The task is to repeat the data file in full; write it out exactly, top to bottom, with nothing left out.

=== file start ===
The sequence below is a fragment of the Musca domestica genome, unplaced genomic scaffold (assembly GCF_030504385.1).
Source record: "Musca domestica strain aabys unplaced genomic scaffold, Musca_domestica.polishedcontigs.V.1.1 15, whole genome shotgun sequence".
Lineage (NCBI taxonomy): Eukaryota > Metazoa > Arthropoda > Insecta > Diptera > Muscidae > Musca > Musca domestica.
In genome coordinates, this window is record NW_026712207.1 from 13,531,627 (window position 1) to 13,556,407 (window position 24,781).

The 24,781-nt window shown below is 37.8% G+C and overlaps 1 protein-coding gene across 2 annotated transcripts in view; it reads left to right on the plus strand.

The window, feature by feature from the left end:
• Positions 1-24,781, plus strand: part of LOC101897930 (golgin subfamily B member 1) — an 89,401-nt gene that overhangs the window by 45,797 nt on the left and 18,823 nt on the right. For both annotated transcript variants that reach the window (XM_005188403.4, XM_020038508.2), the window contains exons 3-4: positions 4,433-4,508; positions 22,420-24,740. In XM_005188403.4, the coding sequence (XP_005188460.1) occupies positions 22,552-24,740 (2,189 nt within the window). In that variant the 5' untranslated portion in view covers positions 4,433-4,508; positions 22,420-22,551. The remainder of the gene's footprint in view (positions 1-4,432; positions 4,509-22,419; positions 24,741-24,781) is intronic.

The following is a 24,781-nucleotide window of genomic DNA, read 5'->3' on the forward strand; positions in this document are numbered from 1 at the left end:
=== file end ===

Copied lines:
The sequence below is a fragment of the Musca domestica genome, unplaced genomic scaffold (assembly GCF_030504385.1).
Source record: "Musca domestica strain aabys unplaced genomic scaffold, Musca_domestica.polishedcontigs.V.1.1 15, whole genome shotgun sequence".
Lineage (NCBI taxonomy): Eukaryota > Metazoa > Arthropoda > Insecta > Diptera > Muscidae > Musca > Musca domestica.
In genome coordinates, this window is record NW_026712207.1 from 13,531,627 (window position 1) to 13,556,407 (window position 24,781).

The 24,781-nt window shown below is 37.8% G+C and overlaps 1 protein-coding gene across 2 annotated transcripts in view; it reads left to right on the plus strand.

The window, feature by feature from the left end:
• Positions 1-24,781, plus strand: part of LOC101897930 (golgin subfamily B member 1) — an 89,401-nt gene that overhangs the window by 45,797 nt on the left and 18,823 nt on the right. For both annotated transcript variants that reach the window (XM_005188403.4, XM_020038508.2), the window contains exons 3-4: positions 4,433-4,508; positions 22,420-24,740. In XM_005188403.4, the coding sequence (XP_005188460.1) occupies positions 22,552-24,740 (2,189 nt within the window). In that variant the 5' untranslated portion in view covers positions 4,433-4,508; positions 22,420-22,551. The remainder of the gene's footprint in view (positions 1-4,432; positions 4,509-22,419; positions 24,741-24,781) is intronic.

The following is a 24,781-nucleotide window of genomic DNA, read 5'->3' on the forward strand; positions in this document are numbered from 1 at the left end: